Suanzaoren Decoction for the Treatment of Chronic Insomnia: Experience Share
It is estimated that 25% to 30% of adults have occasional sleep difficulties and about 10% encounter chronic insomnia that meet diagnostic criteria for insomnia with the presence of symptoms for at least 1 month. The lack of enough sleep is linked with many chronic diseases and conditions—such as diabetes, heart disease, obesity, and depression. Not getting enough sleep can also lead to motor vehicle crashes and mistakes at work, which cause a lot of injury and disability each year. Currently, a proportion of insomniac patients worldwide resort to various kinds of complementary and alternative medicine (CAM). An analysis of the United States National Health Interview Survey data from 2002 revealed that 4.5% of the adult population had used CAM to treat insomnia or trouble sleeping during the previous 12 months (Pearson, 2006).
Suanzaoren Decoction (SZRD) is one of most famous herbal prescriptions for insomnia, which can be traced back to the classical Chinese medical book
JinGuiYaoLue (Synopsis of Prescriptions of the Golden Chamber) by Zhang Zhongjing (AD 152-219) at the end of the Han Dynasty (Yeh, 2011). It has been used to treat insomnia in China for centuries. The original SZRD is composed of 5 kinds of Chinese herbal medicine (CHM): Suanzaoren, Fuling (Poria, Hoelen), Chuanxiong (Rhizoma Chuanxiong, Ligusticum), Zhimu (Rhizoma Anemarrhenae, Anemarrhena), and Fried gancao (Radix Glycyrrhizae, Licorice), all of which are recorded in the Chinese Pharmacopoeia (Version 2010). Recently, a survey research from Taiwan (Lee, 2013) and systematic reviews (Yeung, 2012; Ni, 2015) showed that SZRD was one of the most commonly prescribed CHMs for insomnia. However, how to prescribe SZRD and for what kind of insomnia patients are still individual experience based.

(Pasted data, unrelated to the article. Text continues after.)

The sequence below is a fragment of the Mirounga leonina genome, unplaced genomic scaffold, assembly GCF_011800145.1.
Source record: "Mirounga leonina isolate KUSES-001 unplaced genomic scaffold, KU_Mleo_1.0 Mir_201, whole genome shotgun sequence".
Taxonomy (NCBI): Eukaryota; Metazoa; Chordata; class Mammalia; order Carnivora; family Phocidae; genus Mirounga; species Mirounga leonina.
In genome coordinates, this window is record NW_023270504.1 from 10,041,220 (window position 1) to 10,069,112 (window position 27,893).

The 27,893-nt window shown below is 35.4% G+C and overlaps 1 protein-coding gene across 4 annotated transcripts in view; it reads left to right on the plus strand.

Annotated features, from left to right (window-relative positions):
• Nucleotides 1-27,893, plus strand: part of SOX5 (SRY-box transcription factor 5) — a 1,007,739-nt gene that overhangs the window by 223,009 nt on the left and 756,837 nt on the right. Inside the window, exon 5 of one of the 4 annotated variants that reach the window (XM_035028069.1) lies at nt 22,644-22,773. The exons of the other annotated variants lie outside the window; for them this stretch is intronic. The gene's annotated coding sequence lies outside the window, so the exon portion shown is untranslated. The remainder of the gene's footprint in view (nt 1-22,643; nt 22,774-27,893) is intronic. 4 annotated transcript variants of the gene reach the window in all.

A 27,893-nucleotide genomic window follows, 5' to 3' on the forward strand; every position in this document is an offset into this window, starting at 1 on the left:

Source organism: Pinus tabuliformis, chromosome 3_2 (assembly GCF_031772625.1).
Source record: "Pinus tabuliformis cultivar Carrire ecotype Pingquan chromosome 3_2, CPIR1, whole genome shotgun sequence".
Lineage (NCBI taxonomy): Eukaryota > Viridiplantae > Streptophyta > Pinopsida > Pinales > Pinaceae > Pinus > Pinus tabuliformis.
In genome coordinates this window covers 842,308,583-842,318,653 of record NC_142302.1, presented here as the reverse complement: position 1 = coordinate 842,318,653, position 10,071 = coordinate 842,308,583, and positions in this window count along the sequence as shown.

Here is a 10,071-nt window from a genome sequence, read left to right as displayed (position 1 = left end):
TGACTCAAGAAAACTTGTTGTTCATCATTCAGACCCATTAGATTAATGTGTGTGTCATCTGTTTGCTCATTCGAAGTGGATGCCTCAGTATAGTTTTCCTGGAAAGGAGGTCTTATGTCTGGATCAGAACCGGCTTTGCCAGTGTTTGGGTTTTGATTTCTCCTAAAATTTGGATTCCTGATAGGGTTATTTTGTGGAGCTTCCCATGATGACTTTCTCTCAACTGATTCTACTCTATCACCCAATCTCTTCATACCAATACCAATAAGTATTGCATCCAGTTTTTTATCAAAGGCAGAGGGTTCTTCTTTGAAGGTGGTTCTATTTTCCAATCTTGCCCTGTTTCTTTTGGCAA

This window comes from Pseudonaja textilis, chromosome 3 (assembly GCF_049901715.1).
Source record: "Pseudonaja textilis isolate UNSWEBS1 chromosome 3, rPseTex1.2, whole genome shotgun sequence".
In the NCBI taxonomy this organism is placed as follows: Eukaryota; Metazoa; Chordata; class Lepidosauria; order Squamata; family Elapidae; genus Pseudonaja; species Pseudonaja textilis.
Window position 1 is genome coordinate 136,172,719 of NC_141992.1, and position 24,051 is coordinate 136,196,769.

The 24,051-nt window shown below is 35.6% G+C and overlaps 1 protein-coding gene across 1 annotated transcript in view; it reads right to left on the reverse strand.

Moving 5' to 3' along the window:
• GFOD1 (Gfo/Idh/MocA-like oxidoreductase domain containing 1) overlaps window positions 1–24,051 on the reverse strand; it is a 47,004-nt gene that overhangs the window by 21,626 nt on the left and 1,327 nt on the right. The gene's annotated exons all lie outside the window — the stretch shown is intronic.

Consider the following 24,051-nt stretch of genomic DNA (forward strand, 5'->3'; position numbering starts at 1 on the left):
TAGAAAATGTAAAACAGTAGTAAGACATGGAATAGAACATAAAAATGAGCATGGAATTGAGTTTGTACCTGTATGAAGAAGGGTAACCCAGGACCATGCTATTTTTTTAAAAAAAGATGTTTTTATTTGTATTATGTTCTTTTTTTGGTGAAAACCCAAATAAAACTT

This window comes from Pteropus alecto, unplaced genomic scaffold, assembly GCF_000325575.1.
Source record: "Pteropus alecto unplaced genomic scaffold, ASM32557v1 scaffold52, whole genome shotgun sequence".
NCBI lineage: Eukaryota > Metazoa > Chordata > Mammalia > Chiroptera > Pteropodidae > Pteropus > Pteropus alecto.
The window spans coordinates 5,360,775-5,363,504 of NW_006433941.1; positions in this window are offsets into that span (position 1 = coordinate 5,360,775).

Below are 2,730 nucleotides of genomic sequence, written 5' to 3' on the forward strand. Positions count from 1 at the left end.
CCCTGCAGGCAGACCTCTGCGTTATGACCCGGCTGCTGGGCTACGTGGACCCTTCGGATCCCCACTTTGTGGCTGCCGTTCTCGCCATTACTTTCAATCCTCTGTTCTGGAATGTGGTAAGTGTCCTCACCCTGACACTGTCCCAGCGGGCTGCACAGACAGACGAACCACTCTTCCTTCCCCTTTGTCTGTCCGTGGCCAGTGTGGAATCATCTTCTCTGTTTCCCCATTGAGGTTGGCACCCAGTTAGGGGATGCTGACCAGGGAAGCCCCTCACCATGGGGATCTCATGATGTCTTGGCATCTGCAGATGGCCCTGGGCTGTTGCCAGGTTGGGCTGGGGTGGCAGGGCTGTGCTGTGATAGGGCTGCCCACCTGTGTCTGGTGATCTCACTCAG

Here, to introduce the experience from a skillful Traditional Chinese Medicine(TCM) physician, Dr. He, who prescribed SZRD for chronic insomnia for many years (Zhou, 2014).
1.Right symptoms for SZRD
Insomnia, restlessness, thinness, paleness, unstable emotion, fatigue, palpitation, heat sensation in palms and soles, thirstiness, dry throat, lightly red tongue, less or cracked tongue coating, fine and weak pulse or fine pulse, etc. Core symptoms are insomnia, restlessness, fatigue, unstable emotion, and fine pulse. SZRD works very well on these symptoms, especially from the elderly and women. Elderly people only have half of Yin qi, plus consumptions of chronic diseases, thus the deficiency of Yin blood leads to insomnia. Women experience menstruation, pregnancy, labor, and breast feeding, all of which cause the deficiency of liver blood, thus cause insomnia. In clinical, SZRD is extremely effective for these two kinds of people with insomnia.
- The right dose of SZRD
Dr. He believed the dose of Suanzaoren should be at least 90g in the SZRD, as complied with Zhongjing sourced formula. If less than 90g, the efficacy of SZRD will be sharply decreased, or zero. Suanzaoren is the major herb of SZRD, which is sour flavored and enters the liver, nourishing liver blood, and quieting the heart spirit. The large dose of Suanzaoren is safe, as it is recorded in the “List of articles that are both food and drugs” in 2002 in China. In clinical, Dr. He recommended the dosage of SZRD as following: Suanzaoren 90-224g, Fuling (Poria, Hoelen) 12-30g, Chuanxiong (Rhizoma Chuanxiong, Ligusticum) 15-30g, Zhimu (Rhizoma Anemarrhenae, Anemarrhena) 12-30g, and Fried gancao (Radix Glycyrrhizae, Licorice) 10-15g, made into decoction, divided in two times per day.